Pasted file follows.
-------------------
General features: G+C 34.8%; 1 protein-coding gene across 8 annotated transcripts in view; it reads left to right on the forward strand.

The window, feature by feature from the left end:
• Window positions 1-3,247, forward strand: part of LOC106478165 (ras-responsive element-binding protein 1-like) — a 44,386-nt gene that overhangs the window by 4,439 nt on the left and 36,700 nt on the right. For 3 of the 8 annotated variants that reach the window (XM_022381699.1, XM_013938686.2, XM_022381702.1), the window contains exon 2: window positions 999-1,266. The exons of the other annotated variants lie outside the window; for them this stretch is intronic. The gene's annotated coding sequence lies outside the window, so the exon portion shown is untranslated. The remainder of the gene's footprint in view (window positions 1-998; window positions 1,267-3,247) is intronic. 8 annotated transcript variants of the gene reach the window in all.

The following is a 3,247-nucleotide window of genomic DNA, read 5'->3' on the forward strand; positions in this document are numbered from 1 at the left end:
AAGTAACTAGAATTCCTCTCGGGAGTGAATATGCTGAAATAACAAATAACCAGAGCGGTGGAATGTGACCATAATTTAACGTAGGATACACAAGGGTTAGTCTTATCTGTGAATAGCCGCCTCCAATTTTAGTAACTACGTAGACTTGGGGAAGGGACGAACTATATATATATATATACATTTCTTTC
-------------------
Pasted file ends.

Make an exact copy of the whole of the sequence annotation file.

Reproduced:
General features: G+C 34.8%; 1 protein-coding gene across 8 annotated transcripts in view; it reads left to right on the forward strand.

The window, feature by feature from the left end:
• Window positions 1-3,247, forward strand: part of LOC106478165 (ras-responsive element-binding protein 1-like) — a 44,386-nt gene that overhangs the window by 4,439 nt on the left and 36,700 nt on the right. For 3 of the 8 annotated variants that reach the window (XM_022381699.1, XM_013938686.2, XM_022381702.1), the window contains exon 2: window positions 999-1,266. The exons of the other annotated variants lie outside the window; for them this stretch is intronic. The gene's annotated coding sequence lies outside the window, so the exon portion shown is untranslated. The remainder of the gene's footprint in view (window positions 1-998; window positions 1,267-3,247) is intronic. 8 annotated transcript variants of the gene reach the window in all.

The following is a 3,247-nucleotide window of genomic DNA, read 5'->3' on the forward strand; positions in this document are numbered from 1 at the left end:
AAGTAACTAGAATTCCTCTCGGGAGTGAATATGCTGAAATAACAAATAACCAGAGCGGTGGAATGTGACCATAATTTAACGTAGGATACACAAGGGTTAGTCTTATCTGTGAATAGCCGCCTCCAATTTTAGTAACTACGTAGACTTGGGGAAGGGACGAACTATATATATATATATACATTTCTTTC